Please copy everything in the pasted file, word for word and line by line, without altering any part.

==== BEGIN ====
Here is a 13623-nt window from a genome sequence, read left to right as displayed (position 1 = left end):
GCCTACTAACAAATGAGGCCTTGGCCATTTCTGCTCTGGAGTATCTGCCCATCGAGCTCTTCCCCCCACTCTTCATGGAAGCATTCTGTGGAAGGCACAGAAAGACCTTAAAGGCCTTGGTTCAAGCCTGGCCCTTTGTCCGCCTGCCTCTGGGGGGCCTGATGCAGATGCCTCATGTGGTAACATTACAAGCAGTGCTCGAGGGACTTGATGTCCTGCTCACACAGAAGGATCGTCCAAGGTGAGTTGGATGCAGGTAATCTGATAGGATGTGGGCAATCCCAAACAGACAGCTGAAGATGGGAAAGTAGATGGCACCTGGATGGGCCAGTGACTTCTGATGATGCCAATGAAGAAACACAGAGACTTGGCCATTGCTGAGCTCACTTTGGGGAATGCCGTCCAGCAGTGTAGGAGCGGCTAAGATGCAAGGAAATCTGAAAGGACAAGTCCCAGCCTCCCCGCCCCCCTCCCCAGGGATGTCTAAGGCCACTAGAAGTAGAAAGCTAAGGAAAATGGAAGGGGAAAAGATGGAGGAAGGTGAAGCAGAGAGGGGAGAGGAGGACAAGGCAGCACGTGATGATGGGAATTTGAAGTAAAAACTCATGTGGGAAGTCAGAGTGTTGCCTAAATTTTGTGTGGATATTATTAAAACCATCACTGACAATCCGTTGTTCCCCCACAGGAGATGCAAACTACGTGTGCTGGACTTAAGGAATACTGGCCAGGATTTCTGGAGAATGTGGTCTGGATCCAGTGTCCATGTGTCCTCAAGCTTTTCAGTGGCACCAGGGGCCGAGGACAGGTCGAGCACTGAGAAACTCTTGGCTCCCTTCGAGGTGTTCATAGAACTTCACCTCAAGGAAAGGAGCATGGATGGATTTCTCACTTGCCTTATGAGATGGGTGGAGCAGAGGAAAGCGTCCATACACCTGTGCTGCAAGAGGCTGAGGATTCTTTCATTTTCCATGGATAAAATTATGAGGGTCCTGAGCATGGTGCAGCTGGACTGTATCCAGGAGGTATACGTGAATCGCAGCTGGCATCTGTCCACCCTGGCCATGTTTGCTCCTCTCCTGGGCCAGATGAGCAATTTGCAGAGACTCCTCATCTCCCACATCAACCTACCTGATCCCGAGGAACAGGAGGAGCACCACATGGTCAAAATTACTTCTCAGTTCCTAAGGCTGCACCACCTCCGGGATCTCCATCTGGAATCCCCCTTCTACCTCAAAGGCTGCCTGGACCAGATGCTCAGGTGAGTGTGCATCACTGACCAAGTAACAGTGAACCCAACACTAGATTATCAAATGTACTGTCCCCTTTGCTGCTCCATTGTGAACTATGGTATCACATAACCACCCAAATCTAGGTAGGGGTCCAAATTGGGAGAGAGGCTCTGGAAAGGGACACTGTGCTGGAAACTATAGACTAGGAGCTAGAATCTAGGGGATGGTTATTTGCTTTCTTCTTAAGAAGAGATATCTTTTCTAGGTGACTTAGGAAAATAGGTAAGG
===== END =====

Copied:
Here is a 13623-nt window from a genome sequence, read left to right as displayed (position 1 = left end):
GCCTACTAACAAATGAGGCCTTGGCCATTTCTGCTCTGGAGTATCTGCCCATCGAGCTCTTCCCCCCACTCTTCATGGAAGCATTCTGTGGAAGGCACAGAAAGACCTTAAAGGCCTTGGTTCAAGCCTGGCCCTTTGTCCGCCTGCCTCTGGGGGGCCTGATGCAGATGCCTCATGTGGTAACATTACAAGCAGTGCTCGAGGGACTTGATGTCCTGCTCACACAGAAGGATCGTCCAAGGTGAGTTGGATGCAGGTAATCTGATAGGATGTGGGCAATCCCAAACAGACAGCTGAAGATGGGAAAGTAGATGGCACCTGGATGGGCCAGTGACTTCTGATGATGCCAATGAAGAAACACAGAGACTTGGCCATTGCTGAGCTCACTTTGGGGAATGCCGTCCAGCAGTGTAGGAGCGGCTAAGATGCAAGGAAATCTGAAAGGACAAGTCCCAGCCTCCCCGCCCCCCTCCCCAGGGATGTCTAAGGCCACTAGAAGTAGAAAGCTAAGGAAAATGGAAGGGGAAAAGATGGAGGAAGGTGAAGCAGAGAGGGGAGAGGAGGACAAGGCAGCACGTGATGATGGGAATTTGAAGTAAAAACTCATGTGGGAAGTCAGAGTGTTGCCTAAATTTTGTGTGGATATTATTAAAACCATCACTGACAATCCGTTGTTCCCCCACAGGAGATGCAAACTACGTGTGCTGGACTTAAGGAATACTGGCCAGGATTTCTGGAGAATGTGGTCTGGATCCAGTGTCCATGTGTCCTCAAGCTTTTCAGTGGCACCAGGGGCCGAGGACAGGTCGAGCACTGAGAAACTCTTGGCTCCCTTCGAGGTGTTCATAGAACTTCACCTCAAGGAAAGGAGCATGGATGGATTTCTCACTTGCCTTATGAGATGGGTGGAGCAGAGGAAAGCGTCCATACACCTGTGCTGCAAGAGGCTGAGGATTCTTTCATTTTCCATGGATAAAATTATGAGGGTCCTGAGCATGGTGCAGCTGGACTGTATCCAGGAGGTATACGTGAATCGCAGCTGGCATCTGTCCACCCTGGCCATGTTTGCTCCTCTCCTGGGCCAGATGAGCAATTTGCAGAGACTCCTCATCTCCCACATCAACCTACCTGATCCCGAGGAACAGGAGGAGCACCACATGGTCAAAATTACTTCTCAGTTCCTAAGGCTGCACCACCTCCGGGATCTCCATCTGGAATCCCCCTTCTACCTCAAAGGCTGCCTGGACCAGATGCTCAGGTGAGTGTGCATCACTGACCAAGTAACAGTGAACCCAACACTAGATTATCAAATGTACTGTCCCCTTTGCTGCTCCATTGTGAACTATGGTATCACATAACCACCCAAATCTAGGTAGGGGTCCAAATTGGGAGAGAGGCTCTGGAAAGGGACACTGTGCTGGAAACTATAGACTAGGAGCTAGAATCTAGGGGATGGTTATTTGCTTTCTTCTTAAGAAGAGATATCTTTTCTAGGTGACTTAGGAAAATAGGTAAGG